Midsomer Norton church wants phone mast on its tower
A church in Midsomer Norton plans to rent out its tower for a mobile phone mast to raise funds for its renovation.
A 21ft (6.5m) mast carrying mobile phone equipment for Vodafone could be set up on top of the tower of the parish church of St John the Baptist, in Midsomer Norton.
The church of St John the Baptist
The vicar, the Rev Christopher Chiplin, said the payment would prove vital in helping with high renovation costs.
"We could easily spend another £100,000 on internal work," he said.
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Vodafone is asking for comments, but Norton Radstock Town Council will not say anything until it receives a formal planning application.
Vodafone decided nearly 40 sites in Midsomer Norton were unsuitable before choosing the church.
The parochial church council has considered the scheme, which would see the mast disguised as a flag pole.
"The PCC is fairly neutral but we are waiting to hear public reaction," said Mr Chiplin.
"My personal view is everybody uses mobile phones and there are a large number, as far as I can tell, of mobile phone transmitters around the town.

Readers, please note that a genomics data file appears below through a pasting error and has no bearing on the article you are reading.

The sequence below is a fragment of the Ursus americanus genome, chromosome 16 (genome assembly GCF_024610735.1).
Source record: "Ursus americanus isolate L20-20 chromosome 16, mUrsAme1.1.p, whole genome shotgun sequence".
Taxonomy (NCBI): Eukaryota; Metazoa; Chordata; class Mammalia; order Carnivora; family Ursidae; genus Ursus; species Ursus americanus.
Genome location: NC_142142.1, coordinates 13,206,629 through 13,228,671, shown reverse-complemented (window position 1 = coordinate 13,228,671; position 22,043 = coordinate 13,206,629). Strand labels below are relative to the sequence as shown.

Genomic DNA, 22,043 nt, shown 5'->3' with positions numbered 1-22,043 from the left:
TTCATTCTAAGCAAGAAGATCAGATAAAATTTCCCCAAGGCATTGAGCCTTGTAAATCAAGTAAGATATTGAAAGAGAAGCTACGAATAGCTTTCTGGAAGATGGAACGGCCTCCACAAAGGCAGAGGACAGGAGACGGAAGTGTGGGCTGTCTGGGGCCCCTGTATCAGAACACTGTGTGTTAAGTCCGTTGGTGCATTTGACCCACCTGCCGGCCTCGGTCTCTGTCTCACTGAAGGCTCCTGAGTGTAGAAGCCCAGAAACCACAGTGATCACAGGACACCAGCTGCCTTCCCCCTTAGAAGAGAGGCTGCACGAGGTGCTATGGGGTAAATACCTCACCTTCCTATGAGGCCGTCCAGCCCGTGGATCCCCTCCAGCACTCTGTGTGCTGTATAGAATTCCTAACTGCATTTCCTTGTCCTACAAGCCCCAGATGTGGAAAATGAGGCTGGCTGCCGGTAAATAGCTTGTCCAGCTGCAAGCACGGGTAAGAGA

"The advantage to the church is that we will have a rental income from it, and we have still a great deal of work to do on the church with redecoration and other renovation works, which are all costly.
"I think the PCC is in consensus and the one thing they need to be reassured about is there are no health implications."
Mr Chiplin would not disclose how much rent might be paid.
There are already phone masts at Midsomer Norton Rugby ground and Paulton Rovers Football Club.
Plans to use church towers for phone mast sites in other parts of the country have caused controversy.
Eric Richard, an actor from The Bill, said a mast on a cross near his London home was "immoral and obscene", but thousands of churches have expressed an interest.
Church officials allowed masts on towers in Yorkshire so long as they were not used to transmit pornography.
Jenny Bye, an official at Waldon Telecom, which is working for Vodafone on the Midsomer Norton plan, said the company needed the mast to improve reception for third-generation phone service in the area.
Equipment-housing and other apparatus would be sited inside the church tower, apart from a small meter cabinet that would stand at ground level, facing a wall of the tower.
The Church of England has special powers in planning law, which mean St John's has ecclesiastical exemption from listed building consent that would normally stop such plans.
Vodafone still intends to submit an application to Bath and North East Somerset Council.